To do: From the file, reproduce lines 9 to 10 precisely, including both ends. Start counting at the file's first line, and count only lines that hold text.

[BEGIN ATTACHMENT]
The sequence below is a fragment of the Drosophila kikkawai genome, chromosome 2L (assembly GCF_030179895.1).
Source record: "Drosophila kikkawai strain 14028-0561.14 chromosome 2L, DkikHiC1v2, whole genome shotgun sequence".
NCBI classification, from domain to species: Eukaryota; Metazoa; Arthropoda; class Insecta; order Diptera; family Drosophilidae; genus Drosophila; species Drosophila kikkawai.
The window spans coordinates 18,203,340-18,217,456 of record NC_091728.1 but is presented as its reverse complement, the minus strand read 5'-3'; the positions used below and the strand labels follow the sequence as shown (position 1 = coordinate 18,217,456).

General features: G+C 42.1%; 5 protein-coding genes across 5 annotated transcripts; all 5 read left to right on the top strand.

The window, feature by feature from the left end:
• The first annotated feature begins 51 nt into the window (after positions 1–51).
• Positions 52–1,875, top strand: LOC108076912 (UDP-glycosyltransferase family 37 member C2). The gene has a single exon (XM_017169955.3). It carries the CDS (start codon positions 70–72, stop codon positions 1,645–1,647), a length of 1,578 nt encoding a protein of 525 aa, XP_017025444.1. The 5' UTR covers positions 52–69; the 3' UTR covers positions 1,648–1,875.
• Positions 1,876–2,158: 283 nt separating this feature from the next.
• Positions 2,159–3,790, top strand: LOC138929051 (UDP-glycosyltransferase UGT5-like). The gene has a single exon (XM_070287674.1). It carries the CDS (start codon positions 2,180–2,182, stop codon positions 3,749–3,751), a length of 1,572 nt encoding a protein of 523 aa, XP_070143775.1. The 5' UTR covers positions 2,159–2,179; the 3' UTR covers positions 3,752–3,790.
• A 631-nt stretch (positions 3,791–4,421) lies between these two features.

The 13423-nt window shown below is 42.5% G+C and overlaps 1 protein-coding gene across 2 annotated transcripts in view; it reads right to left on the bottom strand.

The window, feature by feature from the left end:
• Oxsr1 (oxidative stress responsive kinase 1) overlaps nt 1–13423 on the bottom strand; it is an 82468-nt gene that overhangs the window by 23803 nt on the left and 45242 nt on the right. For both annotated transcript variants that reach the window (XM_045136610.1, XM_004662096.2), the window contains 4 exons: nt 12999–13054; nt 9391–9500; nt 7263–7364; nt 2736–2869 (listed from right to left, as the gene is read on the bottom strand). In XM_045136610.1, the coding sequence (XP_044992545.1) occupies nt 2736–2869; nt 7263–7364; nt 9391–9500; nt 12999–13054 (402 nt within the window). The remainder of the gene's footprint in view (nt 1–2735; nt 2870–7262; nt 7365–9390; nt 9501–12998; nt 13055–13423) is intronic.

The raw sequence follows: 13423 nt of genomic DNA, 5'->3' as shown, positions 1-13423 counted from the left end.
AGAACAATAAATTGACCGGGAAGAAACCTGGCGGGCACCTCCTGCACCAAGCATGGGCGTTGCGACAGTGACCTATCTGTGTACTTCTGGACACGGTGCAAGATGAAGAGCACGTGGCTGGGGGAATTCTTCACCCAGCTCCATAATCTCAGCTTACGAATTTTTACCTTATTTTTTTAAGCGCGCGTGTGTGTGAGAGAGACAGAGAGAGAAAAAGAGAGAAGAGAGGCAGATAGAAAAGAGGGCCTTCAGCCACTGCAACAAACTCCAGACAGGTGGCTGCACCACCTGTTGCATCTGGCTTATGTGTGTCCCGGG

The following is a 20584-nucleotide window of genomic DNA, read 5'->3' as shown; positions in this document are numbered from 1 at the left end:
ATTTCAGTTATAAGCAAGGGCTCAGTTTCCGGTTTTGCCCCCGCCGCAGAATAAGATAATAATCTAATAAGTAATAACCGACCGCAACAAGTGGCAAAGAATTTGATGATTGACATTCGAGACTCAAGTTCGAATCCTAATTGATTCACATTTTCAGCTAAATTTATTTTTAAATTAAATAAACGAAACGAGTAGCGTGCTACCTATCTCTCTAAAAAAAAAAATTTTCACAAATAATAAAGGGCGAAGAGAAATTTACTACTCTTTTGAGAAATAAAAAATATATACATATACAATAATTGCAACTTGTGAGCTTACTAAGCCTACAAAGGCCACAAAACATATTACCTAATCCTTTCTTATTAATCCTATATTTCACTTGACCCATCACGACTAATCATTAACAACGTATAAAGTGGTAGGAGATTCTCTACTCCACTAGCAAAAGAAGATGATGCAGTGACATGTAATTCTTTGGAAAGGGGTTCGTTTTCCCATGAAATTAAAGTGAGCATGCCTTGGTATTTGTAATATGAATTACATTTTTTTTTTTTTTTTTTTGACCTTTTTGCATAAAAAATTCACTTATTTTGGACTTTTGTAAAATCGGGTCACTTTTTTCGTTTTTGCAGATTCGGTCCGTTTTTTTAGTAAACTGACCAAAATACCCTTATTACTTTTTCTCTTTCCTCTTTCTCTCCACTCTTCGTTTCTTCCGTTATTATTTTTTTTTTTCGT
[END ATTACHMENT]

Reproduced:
• Positions 1,876–2,158: 283 nt separating this feature from the next.
• Positions 2,159–3,790, top strand: LOC138929051 (UDP-glycosyltransferase UGT5-like). The gene has a single exon (XM_070287674.1). It carries the CDS (start codon positions 2,180–2,182, stop codon positions 3,749–3,751), a length of 1,572 nt encoding a protein of 523 aa, XP_070143775.1. The 5' UTR covers positions 2,159–2,179; the 3' UTR covers positions 3,752–3,790.